'It's been a good year'

That’s the claim of the DUP’s deputy leader, Peter Robinson, in today’s Belfast Telegraph – a ‘good’ year for unionism that is.

No doubt many of our posters will find plenty to argue about in the article – party-political point-scoring does feature heavily – but I would like to draw your attention to what he has to say on the devolution of policing and justice powers –

On the issue of policing and justice we have won the argument and ensured that the powers will only be transferred when there is sufficient confidence in the community for this to happen. We hope that this can be achieved as soon as possible but we have won a double lock to make sure that it will not happen before people are satisfied.[my emphasis]

It’s not quite the triple-lock that I seem to recall was their originally stated objective, but it does represent a considerable obstacle to the resolution of the issue of policing here, given that Sinn Féin will not hold an Ard Heis to make that final endorsement of policing until those powers are devolved.

It’s an issue that was effectively sidelined in the ‘comprehensive’ agreement, despite the gloss that has been liberally applied to those proposals, and it remains the fundamental obstacle to progress.

  • Springvale

    Has Peter Robinson not read the deal then?

  • peteb


    Perhaps it would help if you pointed out which parts you believe he hasn’t read?

  • willowfield

    There must be a total end to decommissioning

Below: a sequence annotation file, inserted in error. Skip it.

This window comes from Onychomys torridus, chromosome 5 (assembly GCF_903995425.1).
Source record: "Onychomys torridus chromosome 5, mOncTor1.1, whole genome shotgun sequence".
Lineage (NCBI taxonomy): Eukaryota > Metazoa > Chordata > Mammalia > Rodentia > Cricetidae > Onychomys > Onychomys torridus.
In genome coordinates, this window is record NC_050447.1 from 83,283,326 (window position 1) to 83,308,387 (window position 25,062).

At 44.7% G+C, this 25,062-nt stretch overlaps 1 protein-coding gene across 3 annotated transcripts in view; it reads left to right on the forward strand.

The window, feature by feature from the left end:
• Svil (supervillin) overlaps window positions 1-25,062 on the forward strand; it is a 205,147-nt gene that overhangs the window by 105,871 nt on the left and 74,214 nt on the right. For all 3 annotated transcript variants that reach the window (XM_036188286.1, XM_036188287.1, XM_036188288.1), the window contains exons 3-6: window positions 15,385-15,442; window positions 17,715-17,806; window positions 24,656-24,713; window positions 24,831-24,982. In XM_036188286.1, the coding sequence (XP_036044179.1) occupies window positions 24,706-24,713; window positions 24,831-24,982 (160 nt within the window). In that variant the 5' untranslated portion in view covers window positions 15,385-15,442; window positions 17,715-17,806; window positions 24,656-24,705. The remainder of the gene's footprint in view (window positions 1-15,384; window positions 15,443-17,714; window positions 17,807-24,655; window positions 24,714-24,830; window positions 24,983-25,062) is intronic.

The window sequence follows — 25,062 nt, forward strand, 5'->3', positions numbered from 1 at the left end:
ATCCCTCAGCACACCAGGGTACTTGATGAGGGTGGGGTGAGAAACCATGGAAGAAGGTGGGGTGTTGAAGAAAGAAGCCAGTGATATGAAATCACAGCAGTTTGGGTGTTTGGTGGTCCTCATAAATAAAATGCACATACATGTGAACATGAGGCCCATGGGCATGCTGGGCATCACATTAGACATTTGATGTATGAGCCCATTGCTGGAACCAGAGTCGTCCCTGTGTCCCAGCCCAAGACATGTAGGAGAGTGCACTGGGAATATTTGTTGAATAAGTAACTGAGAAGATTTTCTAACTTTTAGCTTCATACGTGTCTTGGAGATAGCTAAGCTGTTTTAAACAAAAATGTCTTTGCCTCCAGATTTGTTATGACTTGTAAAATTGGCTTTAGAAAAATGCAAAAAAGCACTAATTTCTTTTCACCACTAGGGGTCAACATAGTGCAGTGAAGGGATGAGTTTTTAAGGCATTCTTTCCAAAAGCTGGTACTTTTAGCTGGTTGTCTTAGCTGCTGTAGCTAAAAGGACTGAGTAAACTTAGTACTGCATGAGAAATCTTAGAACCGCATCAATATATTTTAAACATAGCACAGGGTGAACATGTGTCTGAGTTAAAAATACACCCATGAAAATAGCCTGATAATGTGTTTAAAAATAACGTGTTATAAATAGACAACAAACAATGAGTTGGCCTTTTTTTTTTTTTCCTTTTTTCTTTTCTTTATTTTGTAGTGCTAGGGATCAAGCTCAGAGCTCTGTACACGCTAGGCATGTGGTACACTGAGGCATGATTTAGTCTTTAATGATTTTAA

I thought the DUP wanted decommissioning to continue?

    This has been a good year for unionism. Before the Assembly election just over 12 months ago, unionism was in retreat and decline. Every time unionists entered negotiations they emerged in a weaker position with nothing to show for their efforts.

    Isn’t this what just happened??

    We have implemented our manifesto commitments, negotiated a new comprehensive agreement and, on the outstanding issue, republicans are on the back foot with three Governments and virtually every other political party in Northern Ireland ranged against them.

    How have the manifesto commitments been “implemented”? They have achieved none of them. As for a “new comprehensive agreement” does he think we are stupid?? How does a few amended lines in the GFA constitute “new” and “comprehensive”?

    On the issue of decommissioning we achieved what the Ulster Unionists never got remotely close to.

    The Ulster Unionists got two acts of decommissioning. The DUP has so far got none.

    In the talks process not only did the IRA sign up to decommissioning but they agreed that it should happen before the New Year. The IRA statement makes it clear that there would be no activity which would endanger the new agreement and the statement we agreed prohibited them from endangering anyone’s personal rights and safety.

    ??? So why has there been no decommissioning? The IRA didn’t agree to anything!